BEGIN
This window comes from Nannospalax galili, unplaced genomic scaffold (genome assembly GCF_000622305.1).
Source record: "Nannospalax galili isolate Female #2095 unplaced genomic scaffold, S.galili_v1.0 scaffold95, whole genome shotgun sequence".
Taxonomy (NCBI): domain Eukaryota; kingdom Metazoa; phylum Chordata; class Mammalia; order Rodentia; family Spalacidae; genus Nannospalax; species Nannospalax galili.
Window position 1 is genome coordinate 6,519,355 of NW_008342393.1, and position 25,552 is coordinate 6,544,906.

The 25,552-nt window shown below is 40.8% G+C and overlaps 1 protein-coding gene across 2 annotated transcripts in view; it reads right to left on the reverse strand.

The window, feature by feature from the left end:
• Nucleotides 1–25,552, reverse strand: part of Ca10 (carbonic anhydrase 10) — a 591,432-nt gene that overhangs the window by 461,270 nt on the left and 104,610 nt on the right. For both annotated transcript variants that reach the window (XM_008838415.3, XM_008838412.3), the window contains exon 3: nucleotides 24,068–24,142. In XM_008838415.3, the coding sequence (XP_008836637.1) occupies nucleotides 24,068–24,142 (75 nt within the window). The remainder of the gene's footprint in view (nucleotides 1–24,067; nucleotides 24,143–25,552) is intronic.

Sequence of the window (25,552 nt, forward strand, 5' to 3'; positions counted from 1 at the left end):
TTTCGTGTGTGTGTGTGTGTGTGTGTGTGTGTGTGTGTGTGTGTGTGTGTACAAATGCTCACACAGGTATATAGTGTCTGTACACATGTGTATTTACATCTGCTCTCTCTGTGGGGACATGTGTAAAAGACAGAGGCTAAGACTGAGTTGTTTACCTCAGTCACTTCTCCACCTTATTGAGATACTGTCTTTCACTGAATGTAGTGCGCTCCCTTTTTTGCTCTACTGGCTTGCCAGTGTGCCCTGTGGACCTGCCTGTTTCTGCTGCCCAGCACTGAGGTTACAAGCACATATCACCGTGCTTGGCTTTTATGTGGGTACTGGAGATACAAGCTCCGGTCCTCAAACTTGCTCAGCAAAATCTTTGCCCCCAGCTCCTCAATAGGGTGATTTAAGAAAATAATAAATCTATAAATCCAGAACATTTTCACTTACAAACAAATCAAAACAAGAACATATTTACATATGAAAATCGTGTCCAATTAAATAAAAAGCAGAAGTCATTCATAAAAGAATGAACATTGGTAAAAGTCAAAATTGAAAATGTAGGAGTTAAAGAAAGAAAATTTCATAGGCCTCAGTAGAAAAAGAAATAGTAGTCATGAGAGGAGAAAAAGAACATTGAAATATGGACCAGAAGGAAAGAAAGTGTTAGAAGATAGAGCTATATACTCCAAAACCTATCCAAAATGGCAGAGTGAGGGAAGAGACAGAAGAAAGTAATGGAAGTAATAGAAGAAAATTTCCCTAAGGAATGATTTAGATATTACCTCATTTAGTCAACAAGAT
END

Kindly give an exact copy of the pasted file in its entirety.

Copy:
This window comes from Nannospalax galili, unplaced genomic scaffold (genome assembly GCF_000622305.1).
Source record: "Nannospalax galili isolate Female #2095 unplaced genomic scaffold, S.galili_v1.0 scaffold95, whole genome shotgun sequence".
Taxonomy (NCBI): domain Eukaryota; kingdom Metazoa; phylum Chordata; class Mammalia; order Rodentia; family Spalacidae; genus Nannospalax; species Nannospalax galili.
Window position 1 is genome coordinate 6,519,355 of NW_008342393.1, and position 25,552 is coordinate 6,544,906.

The 25,552-nt window shown below is 40.8% G+C and overlaps 1 protein-coding gene across 2 annotated transcripts in view; it reads right to left on the reverse strand.

The window, feature by feature from the left end:
• Nucleotides 1–25,552, reverse strand: part of Ca10 (carbonic anhydrase 10) — a 591,432-nt gene that overhangs the window by 461,270 nt on the left and 104,610 nt on the right. For both annotated transcript variants that reach the window (XM_008838415.3, XM_008838412.3), the window contains exon 3: nucleotides 24,068–24,142. In XM_008838415.3, the coding sequence (XP_008836637.1) occupies nucleotides 24,068–24,142 (75 nt within the window). The remainder of the gene's footprint in view (nucleotides 1–24,067; nucleotides 24,143–25,552) is intronic.

Sequence of the window (25,552 nt, forward strand, 5' to 3'; positions counted from 1 at the left end):
TTTCGTGTGTGTGTGTGTGTGTGTGTGTGTGTGTGTGTGTGTGTGTGTGTACAAATGCTCACACAGGTATATAGTGTCTGTACACATGTGTATTTACATCTGCTCTCTCTGTGGGGACATGTGTAAAAGACAGAGGCTAAGACTGAGTTGTTTACCTCAGTCACTTCTCCACCTTATTGAGATACTGTCTTTCACTGAATGTAGTGCGCTCCCTTTTTTGCTCTACTGGCTTGCCAGTGTGCCCTGTGGACCTGCCTGTTTCTGCTGCCCAGCACTGAGGTTACAAGCACATATCACCGTGCTTGGCTTTTATGTGGGTACTGGAGATACAAGCTCCGGTCCTCAAACTTGCTCAGCAAAATCTTTGCCCCCAGCTCCTCAATAGGGTGATTTAAGAAAATAATAAATCTATAAATCCAGAACATTTTCACTTACAAACAAATCAAAACAAGAACATATTTACATATGAAAATCGTGTCCAATTAAATAAAAAGCAGAAGTCATTCATAAAAGAATGAACATTGGTAAAAGTCAAAATTGAAAATGTAGGAGTTAAAGAAAGAAAATTTCATAGGCCTCAGTAGAAAAAGAAATAGTAGTCATGAGAGGAGAAAAAGAACATTGAAATATGGACCAGAAGGAAAGAAAGTGTTAGAAGATAGAGCTATATACTCCAAAACCTATCCAAAATGGCAGAGTGAGGGAAGAGACAGAAGAAAGTAATGGAAGTAATAGAAGAAAATTTCCCTAAGGAATGATTTAGATATTACCTCATTTAGTCAACAAGAT